In the midst of this, the Times has seen fit to report on only one official demolition action this summer: the destruction of illegal Jewish settler homes in the West Bank. (This event was accompanied by Prime Minister Benjamin Netanyahu’s announcement of plans for 500 news settlement homes to replace them.)
When the demolitions have made their way into the pages of the Times, the reports have failed to reveal the full extent of the problem. This year, for instance, the paper took notice of the threatened destruction of the West Bank village Susiya, when international media attention made it impossible to ignore, but dozens of other actual demolitions found no mention in the newspaper.
Again, when bureau chief Jodi Rudoren wrote about East Jerusalem demolitions last year, she underreported the extent of the damage by omitting over 46,000 structures that have been destroyed over the years and mentioning only the 675 that took place for “punitive reasons” during the second intifada.
Although demolitions are a constant threat to thousands of Palestinians in the West Bank, the Times prefers to ignore this reality. Palestinian media, however, issue reports almost daily, and monitoring groups such as the United Nations and the Israeli organization B’Tselem struggle to keep tallies.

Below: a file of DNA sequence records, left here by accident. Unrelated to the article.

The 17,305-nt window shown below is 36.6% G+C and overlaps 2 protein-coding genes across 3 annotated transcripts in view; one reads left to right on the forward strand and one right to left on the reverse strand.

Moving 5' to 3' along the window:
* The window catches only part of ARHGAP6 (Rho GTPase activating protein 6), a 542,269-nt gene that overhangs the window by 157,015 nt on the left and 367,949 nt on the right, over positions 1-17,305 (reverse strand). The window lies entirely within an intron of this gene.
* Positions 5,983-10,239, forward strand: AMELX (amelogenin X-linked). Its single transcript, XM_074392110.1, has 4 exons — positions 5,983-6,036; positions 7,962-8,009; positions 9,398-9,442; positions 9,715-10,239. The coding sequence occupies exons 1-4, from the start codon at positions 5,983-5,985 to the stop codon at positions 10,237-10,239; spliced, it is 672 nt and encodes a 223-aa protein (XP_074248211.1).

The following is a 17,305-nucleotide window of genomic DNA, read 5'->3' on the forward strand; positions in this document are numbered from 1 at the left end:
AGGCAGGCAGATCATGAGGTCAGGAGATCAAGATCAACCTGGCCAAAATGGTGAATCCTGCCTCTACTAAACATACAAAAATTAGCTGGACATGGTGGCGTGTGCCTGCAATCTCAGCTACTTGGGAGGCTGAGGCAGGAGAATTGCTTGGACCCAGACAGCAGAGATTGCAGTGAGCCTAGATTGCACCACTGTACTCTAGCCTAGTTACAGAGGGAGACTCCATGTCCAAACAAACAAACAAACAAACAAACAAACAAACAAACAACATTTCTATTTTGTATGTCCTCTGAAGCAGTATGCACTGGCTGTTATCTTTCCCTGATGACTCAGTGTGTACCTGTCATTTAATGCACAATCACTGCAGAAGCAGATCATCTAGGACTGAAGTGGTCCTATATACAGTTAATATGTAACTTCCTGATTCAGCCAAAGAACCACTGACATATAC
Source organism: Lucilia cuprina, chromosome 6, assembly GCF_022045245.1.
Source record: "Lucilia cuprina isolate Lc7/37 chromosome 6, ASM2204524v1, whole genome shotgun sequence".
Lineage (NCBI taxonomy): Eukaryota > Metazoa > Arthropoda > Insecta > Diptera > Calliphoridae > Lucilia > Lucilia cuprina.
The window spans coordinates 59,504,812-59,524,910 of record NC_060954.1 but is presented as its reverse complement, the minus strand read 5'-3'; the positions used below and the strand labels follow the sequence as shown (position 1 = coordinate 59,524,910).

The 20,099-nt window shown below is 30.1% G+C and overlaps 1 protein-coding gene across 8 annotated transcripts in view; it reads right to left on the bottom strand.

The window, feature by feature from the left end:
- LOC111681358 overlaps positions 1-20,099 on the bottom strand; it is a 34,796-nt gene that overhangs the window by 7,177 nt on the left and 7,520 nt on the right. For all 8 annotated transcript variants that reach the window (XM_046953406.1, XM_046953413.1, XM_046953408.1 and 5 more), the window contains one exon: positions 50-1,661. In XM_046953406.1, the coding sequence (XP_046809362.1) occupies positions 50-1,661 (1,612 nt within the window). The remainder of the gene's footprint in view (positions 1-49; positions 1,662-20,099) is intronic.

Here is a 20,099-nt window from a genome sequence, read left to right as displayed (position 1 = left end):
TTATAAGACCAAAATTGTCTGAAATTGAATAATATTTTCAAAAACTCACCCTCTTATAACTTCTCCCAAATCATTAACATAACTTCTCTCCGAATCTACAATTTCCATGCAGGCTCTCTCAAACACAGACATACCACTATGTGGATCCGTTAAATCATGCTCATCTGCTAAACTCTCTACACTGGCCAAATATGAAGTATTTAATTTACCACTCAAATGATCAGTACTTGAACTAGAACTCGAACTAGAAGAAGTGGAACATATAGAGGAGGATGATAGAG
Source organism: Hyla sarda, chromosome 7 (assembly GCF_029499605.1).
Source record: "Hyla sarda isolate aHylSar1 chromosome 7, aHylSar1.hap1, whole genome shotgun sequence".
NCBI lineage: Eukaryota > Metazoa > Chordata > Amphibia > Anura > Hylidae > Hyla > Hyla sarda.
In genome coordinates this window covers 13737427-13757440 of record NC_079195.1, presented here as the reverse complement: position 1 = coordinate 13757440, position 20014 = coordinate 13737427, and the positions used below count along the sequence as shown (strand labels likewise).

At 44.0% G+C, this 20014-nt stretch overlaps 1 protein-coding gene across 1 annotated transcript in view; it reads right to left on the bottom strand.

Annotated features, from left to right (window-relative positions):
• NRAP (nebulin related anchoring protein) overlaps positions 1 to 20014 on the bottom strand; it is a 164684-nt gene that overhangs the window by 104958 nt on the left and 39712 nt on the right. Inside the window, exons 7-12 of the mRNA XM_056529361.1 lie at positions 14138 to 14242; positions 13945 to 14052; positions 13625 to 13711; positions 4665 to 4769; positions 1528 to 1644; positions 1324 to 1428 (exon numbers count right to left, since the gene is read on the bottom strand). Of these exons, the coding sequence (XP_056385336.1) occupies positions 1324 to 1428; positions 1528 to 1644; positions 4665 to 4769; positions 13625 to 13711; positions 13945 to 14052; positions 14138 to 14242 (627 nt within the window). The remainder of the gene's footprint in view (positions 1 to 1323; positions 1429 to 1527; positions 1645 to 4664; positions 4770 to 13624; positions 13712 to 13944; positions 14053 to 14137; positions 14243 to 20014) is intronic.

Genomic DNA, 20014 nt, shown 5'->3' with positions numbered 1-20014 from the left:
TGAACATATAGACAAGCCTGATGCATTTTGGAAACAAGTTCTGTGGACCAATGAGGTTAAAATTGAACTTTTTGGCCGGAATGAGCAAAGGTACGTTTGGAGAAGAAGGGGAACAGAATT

These groups also note that demolitions fly in the face of international rules. As the UN release states, they contravene “Israel’s obligations as an occupying power under humanitarian law and human rights law.”
Behind the numbers cited by the United Nations and other groups are thousands of individual stories: herders struggling to shelter their flocks as Israeli forces tear up sheds and corrals, children robbed of playgrounds and schools, communities forced to pay for water deliveries after bulldozers crush their pipelines, families pulling prized possessions out of the rubble of their homes.
These stories find little notice in the Times, even as aid organizations and governments from the European Union to the U.S. State Department have spoken out with alarm and dismay. On many levels, Israeli demolitions are eminently newsworthy, but this is not enough for the Times, which prefers to shield Israel above all.